In response to this, the Department of Mineral Resources and Energy published the Exploration Implementation Plan, which was gazetted on 14 April 2022 (Government Gazette Number 46246, Government Notice 2027), and sets out to increase exploration activity in South Africa in order to revive its global exploration expenditure to a minimum of 5% over the next three to five years and bolster the mining sector’s contribution to the GDP, in line with the South African Economic Reconstruction and Recovery Plan.
The Minister of Mineral Resources and Energy further stated that South Africa’s mining sector has not only been a magnet for foreign investment into the country but has also been an anchor for the emergence and sustenance of a number of world-class industries in the country. However, has this been the case?
In the case of Sustaining the Wild Coast NPC and Others v Minister of Mineral Resources and Energy and Others  (6) SA 589 (ECMk) (1 September 2022), an application was brought before the court to interdict the granting of an exploration right in terms of section 79 of the Mineral Petroleum Resources Development Act 28 of 2002 (MPRDA) to conduct a seismic survey and explore for oil and gas in the Transkei and Algoa exploration areas.
The application was brought before the court as the applicants claimed that the respondent did not meaningfully consult with them regarding the seismic surveys, which would impact upon their customary rights, including their customary fishing rights, and that the right to be meaningfully consulted about the seismic survey would reveal the nature and extent of the alleged impact upon their rights.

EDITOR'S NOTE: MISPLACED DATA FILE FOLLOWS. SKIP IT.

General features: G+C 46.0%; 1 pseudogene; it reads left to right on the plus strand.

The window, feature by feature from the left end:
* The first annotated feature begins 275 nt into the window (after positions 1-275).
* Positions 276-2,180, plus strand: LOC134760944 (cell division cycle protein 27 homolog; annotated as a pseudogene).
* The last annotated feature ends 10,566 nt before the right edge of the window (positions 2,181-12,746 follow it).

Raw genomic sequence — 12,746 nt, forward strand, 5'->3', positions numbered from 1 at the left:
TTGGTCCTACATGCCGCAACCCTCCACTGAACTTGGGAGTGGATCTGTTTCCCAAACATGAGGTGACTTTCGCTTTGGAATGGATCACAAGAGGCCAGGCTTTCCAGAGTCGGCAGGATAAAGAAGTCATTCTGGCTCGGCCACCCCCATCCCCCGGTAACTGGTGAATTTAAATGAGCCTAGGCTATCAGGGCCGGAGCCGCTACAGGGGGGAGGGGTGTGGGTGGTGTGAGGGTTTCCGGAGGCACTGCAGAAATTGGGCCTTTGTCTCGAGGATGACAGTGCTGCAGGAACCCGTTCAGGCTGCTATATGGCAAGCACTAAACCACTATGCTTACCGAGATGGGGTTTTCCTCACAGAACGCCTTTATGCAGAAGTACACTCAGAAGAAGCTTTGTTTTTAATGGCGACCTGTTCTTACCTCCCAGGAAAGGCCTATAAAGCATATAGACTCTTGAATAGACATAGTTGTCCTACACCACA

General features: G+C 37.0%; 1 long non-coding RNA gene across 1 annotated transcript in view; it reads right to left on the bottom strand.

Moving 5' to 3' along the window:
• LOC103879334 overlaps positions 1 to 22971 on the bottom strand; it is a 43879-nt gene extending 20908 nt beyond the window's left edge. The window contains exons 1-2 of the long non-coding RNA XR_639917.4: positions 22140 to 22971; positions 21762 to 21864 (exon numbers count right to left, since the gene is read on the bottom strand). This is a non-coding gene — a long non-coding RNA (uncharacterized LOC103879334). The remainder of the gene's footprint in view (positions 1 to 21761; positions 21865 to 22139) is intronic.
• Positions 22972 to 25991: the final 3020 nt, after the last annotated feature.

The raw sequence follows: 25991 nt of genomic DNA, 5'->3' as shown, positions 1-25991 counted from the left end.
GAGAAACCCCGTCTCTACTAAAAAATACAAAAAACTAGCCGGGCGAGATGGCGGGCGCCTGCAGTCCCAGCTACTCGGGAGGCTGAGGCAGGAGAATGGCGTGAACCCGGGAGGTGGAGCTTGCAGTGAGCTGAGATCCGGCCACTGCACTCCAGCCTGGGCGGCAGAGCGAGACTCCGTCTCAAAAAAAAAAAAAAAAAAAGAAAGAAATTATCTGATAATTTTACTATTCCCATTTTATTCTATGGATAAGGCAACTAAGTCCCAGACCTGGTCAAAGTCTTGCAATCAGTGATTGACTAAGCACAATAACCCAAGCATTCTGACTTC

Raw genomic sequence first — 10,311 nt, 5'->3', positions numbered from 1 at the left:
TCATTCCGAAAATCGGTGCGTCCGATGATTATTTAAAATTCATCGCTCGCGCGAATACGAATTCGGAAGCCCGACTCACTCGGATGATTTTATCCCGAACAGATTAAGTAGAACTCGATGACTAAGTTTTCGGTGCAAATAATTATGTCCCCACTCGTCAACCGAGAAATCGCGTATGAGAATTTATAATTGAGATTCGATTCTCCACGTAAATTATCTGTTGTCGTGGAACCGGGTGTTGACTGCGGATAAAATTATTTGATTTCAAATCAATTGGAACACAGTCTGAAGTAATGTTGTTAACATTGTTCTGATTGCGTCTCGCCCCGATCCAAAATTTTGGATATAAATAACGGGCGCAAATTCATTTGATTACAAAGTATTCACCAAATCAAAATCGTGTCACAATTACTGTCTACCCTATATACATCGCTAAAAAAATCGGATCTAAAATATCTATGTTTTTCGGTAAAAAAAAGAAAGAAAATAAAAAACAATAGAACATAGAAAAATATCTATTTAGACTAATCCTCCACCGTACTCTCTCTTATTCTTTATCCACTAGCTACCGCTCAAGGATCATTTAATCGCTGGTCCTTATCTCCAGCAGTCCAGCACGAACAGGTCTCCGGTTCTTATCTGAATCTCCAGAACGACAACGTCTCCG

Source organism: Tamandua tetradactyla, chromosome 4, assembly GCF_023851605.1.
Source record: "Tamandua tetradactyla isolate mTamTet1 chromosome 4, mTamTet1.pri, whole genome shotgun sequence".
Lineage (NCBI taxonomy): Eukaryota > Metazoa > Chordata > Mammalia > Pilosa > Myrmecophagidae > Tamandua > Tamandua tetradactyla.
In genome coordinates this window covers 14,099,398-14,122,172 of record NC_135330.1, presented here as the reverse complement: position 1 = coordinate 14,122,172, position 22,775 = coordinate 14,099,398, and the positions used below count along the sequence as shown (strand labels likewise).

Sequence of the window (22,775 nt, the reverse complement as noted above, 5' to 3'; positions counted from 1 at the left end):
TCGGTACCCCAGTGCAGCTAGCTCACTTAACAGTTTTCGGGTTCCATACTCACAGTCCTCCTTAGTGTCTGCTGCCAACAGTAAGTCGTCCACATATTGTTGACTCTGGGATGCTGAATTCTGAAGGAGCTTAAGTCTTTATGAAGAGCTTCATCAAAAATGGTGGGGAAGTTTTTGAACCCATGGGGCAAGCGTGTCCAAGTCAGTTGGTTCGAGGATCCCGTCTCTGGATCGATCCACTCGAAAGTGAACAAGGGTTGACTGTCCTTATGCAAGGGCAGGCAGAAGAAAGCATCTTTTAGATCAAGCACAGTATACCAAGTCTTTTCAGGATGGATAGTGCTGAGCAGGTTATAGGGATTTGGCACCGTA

Section 79(4), read with Regulation 3, of the MPRDA sets out such a consultation process, which provides that:
“If the designated agency accepts the application, the designated agency must, within 14 days of the receipt of the application, notify the applicant in writing to:
- a) consult in the prescribed manner with the landowner, lawful occupier and any interested and affected party and include the result of the consultation in the relevant environmental report as required in terms of Chapter 5 of the National Environmental Management Act 107 of 1998 (NEMA); and
- b) submit the relevant environmental reports required in terms of Chapter 5 of NEMA, within a period of 120 days from the date of the notice.”
Taking into consideration the public interest when balancing the rights of the parties, the court granted the interdict as it deemed that there would be irreparable harm caused to marine life and that seismic surveys would negatively impact on the livelihood of the fishing communities and cause cultural and spiritual harm, weighed against the anticipated financial loss suffered by the respondents in not being able to exploit the exploration right.
It is therefore important to note that before applying for or conducting any mining exploration activities, all requirements stipulated in the MPRDA have been met, specifically with regard to the consultations to be had with landowners, occupiers or other affected persons when applying for an exploration or prospecting right.
Leave to appeal
It is to be noted that leave to appeal the judgment was granted on 13 December 2022 on the basis that an interpretation of Regulation 3 of the MPRDA and the interplay between sections 3 and 4 of the Promotion of Administrative Justice Act 3 of 2000 should be ventilated in the Supreme Court of Appeal.